If you’ve had the chance to use the tail command in the Mac OS X Terminal, you’ll know that it will display for you a certain number of lines (by default, 10) at the end of whatever text input you give it — usually a filename. So, for example,
will show you the last 10 lines of the system’s master log file. (Contrast with the head command, which gives you the first 10 lines by default.) Add the -n flag to the command, like this:
tail -n 3 /var/log/system.log
and you’ll get the last 3 lines of the file. Another really useful flag is -f:
tail -f /var/log/crashreporter.log
This sets tail to wait for more input after its initial display, turning the Terminal window into a log monitor. The next time a crash happens that gets recorded in the crashreporter.log, you’ll see the message in your window. Use Control-C to exit tail.
(In fact, the Console utility that comes with OS X uses windows that mimic the output of tail -f foo commands, in any number of windows. It’s under /Applications/Utilities in case you weren’t aware of it.)
Like any good unix command, tail can be used with pipes. And a cool use of this is in conjunction with the all-powerful grep command, which allows you to find stuff in text files. For example, let’s say you need to find any instances in the last 50 lines of your crashreporter.log of the words ‘crashdump started’. Here’s a easy way to do it:
tail -n 50 /var/log/crashreporter.log | grep "crashdump started"
If your log is like mine, a dozen or so lines will scroll by containing that phrase. Used along with regular expressions, this combo can get pretty dang powerful.
Putting all these ideas together allows us to do something really geeky like this:
tail -f /var/log/system.log | grep AirPort
If you issue that command right now, you will almost certainly see nothing happening — except that tail seems to be waiting, which it is. Here’s what we asked for: With any new input in the system.log, display any lines that contain the word AirPort. So if you were troubleshooting your wireless connection, or wanted to know when your AirPort goes off and on, this would be one way to display that info.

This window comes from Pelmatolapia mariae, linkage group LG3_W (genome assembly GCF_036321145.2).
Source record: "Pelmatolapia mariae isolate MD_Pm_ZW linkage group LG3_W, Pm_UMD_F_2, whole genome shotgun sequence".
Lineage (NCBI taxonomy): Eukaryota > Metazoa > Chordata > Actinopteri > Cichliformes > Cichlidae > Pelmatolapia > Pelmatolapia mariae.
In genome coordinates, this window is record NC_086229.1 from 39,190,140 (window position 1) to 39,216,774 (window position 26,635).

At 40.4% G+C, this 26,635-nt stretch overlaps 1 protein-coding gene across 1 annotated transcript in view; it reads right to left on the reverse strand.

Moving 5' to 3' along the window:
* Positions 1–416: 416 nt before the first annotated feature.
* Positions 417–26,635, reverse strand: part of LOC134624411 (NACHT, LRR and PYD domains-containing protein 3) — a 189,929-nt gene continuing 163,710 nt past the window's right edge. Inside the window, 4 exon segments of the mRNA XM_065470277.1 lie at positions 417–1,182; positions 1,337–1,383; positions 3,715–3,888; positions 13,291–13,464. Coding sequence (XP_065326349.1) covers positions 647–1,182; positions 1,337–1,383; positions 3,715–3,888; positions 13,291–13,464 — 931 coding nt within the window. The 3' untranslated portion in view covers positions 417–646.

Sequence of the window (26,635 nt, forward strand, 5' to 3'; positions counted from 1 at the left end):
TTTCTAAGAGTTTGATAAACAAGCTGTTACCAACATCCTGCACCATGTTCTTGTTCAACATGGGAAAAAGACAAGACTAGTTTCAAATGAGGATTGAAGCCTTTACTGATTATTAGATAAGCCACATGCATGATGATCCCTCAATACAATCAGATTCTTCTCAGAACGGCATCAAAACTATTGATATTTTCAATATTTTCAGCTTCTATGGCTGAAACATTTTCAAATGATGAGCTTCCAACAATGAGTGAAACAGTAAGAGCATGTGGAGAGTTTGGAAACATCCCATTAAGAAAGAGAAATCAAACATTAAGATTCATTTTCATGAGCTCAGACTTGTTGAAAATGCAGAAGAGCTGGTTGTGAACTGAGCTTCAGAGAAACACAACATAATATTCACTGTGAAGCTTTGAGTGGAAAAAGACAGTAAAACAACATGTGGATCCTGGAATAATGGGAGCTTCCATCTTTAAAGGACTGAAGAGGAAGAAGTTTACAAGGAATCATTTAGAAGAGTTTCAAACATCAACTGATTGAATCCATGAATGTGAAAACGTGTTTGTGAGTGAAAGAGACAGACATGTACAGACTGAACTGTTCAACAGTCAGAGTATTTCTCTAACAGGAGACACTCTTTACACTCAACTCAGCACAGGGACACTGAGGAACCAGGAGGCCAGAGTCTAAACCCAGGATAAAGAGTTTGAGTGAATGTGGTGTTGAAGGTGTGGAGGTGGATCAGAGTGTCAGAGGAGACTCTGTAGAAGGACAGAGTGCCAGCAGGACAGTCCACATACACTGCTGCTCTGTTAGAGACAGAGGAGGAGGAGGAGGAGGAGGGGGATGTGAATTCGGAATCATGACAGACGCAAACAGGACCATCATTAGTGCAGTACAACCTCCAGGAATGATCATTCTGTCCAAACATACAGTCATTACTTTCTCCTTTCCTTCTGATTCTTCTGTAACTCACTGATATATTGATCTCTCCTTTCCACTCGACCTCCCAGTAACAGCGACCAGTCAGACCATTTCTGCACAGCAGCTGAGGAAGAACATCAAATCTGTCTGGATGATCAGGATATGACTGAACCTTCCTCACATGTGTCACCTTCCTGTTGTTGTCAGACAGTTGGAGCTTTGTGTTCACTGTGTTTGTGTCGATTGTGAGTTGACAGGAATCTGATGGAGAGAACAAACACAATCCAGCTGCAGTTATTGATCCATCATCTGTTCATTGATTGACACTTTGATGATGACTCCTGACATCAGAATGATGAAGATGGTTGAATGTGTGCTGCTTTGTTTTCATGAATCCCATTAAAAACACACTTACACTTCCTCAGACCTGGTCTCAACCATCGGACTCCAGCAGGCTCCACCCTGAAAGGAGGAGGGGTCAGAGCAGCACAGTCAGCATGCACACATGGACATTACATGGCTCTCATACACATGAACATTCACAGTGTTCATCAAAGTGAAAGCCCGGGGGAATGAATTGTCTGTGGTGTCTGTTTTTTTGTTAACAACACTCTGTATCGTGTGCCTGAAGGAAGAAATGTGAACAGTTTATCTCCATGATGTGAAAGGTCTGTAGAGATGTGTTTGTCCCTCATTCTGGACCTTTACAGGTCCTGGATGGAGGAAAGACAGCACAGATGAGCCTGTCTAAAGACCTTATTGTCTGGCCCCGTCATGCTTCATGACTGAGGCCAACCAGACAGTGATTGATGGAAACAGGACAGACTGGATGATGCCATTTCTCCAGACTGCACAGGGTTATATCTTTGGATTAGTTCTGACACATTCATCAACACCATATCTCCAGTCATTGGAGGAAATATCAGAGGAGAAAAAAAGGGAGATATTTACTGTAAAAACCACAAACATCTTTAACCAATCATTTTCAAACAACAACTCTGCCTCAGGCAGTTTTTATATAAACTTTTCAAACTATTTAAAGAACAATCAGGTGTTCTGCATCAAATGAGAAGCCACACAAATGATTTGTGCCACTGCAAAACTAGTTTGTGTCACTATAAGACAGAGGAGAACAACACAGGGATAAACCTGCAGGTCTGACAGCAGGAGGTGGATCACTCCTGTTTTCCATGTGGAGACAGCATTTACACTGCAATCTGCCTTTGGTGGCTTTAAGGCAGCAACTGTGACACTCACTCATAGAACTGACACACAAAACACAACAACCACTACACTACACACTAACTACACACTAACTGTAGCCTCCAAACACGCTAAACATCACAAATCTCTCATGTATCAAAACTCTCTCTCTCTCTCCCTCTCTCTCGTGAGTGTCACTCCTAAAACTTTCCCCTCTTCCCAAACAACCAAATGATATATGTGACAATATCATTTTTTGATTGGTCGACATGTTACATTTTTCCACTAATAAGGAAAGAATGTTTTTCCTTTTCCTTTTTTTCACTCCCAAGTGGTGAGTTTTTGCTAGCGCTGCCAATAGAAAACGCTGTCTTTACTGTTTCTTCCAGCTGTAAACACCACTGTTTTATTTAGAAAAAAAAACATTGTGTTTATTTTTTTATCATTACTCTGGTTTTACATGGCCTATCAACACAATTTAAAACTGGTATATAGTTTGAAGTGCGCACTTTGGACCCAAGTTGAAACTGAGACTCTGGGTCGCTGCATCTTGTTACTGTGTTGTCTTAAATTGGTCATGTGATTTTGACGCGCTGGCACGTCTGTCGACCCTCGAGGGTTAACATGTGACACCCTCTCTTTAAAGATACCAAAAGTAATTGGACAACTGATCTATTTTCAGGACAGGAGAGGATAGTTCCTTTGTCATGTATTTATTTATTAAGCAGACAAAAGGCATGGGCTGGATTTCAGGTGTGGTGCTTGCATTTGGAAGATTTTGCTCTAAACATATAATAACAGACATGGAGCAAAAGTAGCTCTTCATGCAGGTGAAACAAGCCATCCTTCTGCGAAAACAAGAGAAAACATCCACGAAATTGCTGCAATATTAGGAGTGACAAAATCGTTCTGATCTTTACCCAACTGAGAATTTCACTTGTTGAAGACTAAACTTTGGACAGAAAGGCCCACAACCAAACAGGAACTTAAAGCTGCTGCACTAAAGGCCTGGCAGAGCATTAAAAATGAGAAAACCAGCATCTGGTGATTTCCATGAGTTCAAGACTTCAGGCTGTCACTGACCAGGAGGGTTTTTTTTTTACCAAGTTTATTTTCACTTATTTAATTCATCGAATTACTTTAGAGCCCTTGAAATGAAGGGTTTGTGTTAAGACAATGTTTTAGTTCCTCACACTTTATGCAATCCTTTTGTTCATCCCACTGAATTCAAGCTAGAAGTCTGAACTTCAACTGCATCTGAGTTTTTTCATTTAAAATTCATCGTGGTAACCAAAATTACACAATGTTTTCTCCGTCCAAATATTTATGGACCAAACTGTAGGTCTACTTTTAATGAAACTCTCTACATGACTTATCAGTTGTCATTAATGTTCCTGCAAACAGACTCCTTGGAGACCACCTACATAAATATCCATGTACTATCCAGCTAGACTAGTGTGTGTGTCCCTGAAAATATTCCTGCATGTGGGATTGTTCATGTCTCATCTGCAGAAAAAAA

Here’s another scenario. Let’s say you’ve bought some advertising for your website on the ever-popular ‘example.com’ site earlier today and would like to see if anybody is getting sent over to you.
tail -f /var/log/httpd/access_log | grep example.com
Now when the Apache access log gets written to, and it contains the text ‘example.com’, that line will be displayed in your Terminal window for your obsessive monitoring needs.
One thing to remember about the text you want to search for — it is by default case-sensitive (so example.com is different than Example.com), and standard command-line rules apply for escaping special characters in your search string (like the space in "crashdump started").
Check out the man page for tail to get a few other options that are handy in various situations, and read up on grep for more amazing command-line tricks.
tail -f comments.log